Don Ross has spent decades serving the city of Tulsa, and on Wednesday morning the city thanked the longtime state representative for his service by naming a 2.2-mile stretch of Gilcrease Expressway after him.
It only seemed right. Ross was responsible for getting the initial state funding for the expressway, one of his long list of accomplishments while serving in the Legislature from 1983 to 2003.
To the cheers of friends, family and local leaders, Ross pulled a white covering off a sign at the intersection of Gilcrease Expressway and L.L. Tisdale Parkway to reveal the words “Don Ross Expressway.” The honorary designation covers the section of Gilcrease Expressway between Lewis Avenue and the L.L. Tisdale Parkway.
“This is a really important moment for our city,” said Mayor G.T. Bynum. “We are a city that honors heroes, and we have a hero in our midst today.”
People are also reading…
Bynum spent several minutes recalling Ross’s long and eventful life, from his days as a student at Booker T. Washington High School to his service in the U.S. Air Force to his many years as a civil rights activist and journalist.
“Of course, for many of us, when we look at the history books, where we see Don Ross the most is from his 20 years in the Oklahoma state House of Representatives,” Bynum said. “And it was an eventful 20 years. He was not there just passing time. He was getting things done.”
One of Ross’s most significant accomplishments, Bynum said, was his work with former state Sen. Maxine Horner to create the 1921 Tulsa Race Riot Commission in the late 1990s. The commission’s report, issued in 2001, remains to this day the guiding document for uncovering and understanding what happened during the massacre, Bynum said.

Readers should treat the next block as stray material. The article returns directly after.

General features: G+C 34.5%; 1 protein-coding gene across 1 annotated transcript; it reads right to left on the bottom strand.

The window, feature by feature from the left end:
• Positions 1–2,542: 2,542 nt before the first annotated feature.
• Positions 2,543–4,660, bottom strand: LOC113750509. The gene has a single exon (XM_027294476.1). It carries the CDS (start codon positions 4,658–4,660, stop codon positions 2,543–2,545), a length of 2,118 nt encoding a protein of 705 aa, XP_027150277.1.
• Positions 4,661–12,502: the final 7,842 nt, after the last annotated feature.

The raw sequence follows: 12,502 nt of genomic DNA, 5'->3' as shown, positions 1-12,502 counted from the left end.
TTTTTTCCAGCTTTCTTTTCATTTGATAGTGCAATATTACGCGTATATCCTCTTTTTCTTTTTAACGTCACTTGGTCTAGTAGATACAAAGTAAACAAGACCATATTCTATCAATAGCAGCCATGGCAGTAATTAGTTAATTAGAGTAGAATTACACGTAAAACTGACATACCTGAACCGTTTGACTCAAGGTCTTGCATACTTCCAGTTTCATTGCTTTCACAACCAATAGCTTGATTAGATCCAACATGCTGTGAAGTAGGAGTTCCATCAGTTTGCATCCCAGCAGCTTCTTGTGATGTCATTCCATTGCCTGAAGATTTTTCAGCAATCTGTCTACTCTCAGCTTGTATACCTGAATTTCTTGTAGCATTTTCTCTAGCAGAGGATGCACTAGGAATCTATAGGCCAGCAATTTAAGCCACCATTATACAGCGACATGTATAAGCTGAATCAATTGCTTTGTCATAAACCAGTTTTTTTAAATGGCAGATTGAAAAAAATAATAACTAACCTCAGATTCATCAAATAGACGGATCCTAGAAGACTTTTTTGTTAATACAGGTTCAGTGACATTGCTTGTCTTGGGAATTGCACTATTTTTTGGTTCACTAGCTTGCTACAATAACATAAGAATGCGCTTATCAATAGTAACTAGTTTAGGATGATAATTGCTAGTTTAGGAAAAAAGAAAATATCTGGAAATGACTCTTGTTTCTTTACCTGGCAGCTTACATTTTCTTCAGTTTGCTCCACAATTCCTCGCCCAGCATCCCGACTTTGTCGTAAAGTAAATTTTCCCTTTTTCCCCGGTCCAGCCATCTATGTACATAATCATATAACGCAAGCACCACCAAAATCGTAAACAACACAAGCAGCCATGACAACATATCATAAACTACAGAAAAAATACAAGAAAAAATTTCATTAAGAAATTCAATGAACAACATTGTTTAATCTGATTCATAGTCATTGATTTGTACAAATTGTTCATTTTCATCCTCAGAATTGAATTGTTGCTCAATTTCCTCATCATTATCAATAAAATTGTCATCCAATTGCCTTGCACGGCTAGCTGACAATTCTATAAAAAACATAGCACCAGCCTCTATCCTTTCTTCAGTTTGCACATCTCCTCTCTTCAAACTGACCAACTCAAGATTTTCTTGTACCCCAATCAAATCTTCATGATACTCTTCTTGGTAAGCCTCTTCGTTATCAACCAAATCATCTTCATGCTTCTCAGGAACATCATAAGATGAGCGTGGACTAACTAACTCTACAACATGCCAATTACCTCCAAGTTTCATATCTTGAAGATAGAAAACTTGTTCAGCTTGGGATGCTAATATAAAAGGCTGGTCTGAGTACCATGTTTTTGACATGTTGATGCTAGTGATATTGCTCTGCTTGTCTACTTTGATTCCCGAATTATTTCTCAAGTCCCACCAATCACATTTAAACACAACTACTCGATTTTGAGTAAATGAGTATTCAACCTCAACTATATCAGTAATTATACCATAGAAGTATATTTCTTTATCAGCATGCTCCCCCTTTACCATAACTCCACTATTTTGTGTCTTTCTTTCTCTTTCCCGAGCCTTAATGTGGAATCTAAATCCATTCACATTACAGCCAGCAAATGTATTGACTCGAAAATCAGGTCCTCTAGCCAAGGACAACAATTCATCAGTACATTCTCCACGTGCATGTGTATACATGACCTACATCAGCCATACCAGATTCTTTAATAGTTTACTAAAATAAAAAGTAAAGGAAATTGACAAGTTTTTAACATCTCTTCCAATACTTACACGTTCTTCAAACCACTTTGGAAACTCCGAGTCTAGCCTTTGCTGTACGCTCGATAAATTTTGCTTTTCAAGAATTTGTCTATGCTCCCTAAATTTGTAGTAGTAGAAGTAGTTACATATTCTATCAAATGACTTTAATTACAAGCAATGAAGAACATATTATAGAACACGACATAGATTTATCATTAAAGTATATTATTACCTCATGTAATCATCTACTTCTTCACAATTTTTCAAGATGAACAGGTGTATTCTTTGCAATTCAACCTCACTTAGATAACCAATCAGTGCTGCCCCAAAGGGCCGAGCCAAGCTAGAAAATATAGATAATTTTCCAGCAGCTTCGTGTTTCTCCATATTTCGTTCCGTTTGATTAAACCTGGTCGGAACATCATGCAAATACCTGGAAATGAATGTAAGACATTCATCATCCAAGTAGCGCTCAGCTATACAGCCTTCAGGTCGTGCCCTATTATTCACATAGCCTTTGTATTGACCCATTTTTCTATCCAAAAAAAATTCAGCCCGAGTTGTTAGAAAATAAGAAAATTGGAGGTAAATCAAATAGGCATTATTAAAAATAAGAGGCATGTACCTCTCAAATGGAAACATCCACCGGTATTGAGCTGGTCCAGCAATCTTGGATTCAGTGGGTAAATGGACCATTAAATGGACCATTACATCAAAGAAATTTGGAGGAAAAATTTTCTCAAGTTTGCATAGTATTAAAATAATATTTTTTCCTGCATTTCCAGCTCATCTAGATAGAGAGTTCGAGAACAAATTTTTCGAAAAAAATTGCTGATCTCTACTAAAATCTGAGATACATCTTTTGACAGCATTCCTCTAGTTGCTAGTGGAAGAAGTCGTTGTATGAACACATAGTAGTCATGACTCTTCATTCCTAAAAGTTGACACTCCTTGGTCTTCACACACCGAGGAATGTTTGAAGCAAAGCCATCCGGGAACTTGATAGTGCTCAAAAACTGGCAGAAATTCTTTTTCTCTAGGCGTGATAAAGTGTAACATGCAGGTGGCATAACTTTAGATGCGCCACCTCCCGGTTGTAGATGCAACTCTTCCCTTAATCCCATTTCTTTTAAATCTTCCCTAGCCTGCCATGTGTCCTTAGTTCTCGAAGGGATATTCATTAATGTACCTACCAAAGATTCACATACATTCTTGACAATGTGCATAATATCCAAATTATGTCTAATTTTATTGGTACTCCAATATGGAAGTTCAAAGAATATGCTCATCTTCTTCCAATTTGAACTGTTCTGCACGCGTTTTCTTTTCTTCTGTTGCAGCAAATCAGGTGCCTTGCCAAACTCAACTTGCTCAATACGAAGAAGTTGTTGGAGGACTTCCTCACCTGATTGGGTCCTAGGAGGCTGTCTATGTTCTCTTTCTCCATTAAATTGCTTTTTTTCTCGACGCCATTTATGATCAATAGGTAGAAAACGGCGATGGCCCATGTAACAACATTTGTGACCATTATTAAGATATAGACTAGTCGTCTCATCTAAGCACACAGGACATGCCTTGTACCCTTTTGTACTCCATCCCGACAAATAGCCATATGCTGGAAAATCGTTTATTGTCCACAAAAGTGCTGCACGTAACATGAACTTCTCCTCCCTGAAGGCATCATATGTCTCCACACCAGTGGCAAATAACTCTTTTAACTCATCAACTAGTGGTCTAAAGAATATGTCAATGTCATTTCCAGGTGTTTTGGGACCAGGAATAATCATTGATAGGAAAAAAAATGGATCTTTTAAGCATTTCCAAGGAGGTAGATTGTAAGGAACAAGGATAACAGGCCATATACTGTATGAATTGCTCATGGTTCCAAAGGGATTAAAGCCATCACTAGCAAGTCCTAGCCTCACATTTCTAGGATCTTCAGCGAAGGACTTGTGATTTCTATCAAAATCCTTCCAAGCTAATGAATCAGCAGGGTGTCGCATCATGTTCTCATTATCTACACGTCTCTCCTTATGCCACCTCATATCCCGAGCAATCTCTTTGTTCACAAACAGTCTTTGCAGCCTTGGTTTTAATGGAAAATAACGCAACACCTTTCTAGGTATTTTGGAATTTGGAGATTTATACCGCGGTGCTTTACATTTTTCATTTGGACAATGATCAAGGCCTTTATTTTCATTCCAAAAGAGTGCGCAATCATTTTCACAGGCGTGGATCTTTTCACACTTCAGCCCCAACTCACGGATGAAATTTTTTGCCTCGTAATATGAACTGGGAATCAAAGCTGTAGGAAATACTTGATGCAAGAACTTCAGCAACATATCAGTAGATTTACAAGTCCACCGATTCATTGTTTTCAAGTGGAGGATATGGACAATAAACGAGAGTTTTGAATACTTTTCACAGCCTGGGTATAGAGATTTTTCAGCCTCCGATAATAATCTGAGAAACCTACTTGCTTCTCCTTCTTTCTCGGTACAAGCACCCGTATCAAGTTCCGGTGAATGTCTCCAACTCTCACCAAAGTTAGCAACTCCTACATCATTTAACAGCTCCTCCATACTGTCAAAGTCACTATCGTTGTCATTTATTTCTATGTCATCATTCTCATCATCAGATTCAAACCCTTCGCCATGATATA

“I just want to say on behalf of all 400,000 people here in Tulsa to Rep. Ross how grateful we are for your service,” Bynum said.
State Rep. Regina Goodwin, who occupies the District 73 seat once held by Ross, said people still stop her in the halls of the state Capitol to tell her how great a man he is.
“He was eloquent in his arguments. He was tenacious in his fight, and his heart was as big as ever could be for this community,” Goodwin said. “And those combinations, that intellect, that eloquence is needed, and he is absolutely deserving of the (expressway) naming and this ceremony.
Ross’ sons, Edward Ross and Kavin Ross, described their father as a man who has dedicated his life to loving his family and caring for his community.
“In your tenure as state Rep. District 73, you brought more revenue, more projects, more opportunity, more development to north Tulsa than anybody,” said Edward Ross. “You didn’t fail, because you never quit. You kept going.”
Kavin Ross has carried on his father’s legacy through his work as chairman of the 1921 Graves Investigation Public Oversight Committee. He said it was difficult to put his father’s legacy into words but that he was thankful that even today the fruits of his labor are being recognized.
“And this freeway is one of them,” he said.
Video: A look inside the Greenwood Rising Black Wall Street History Center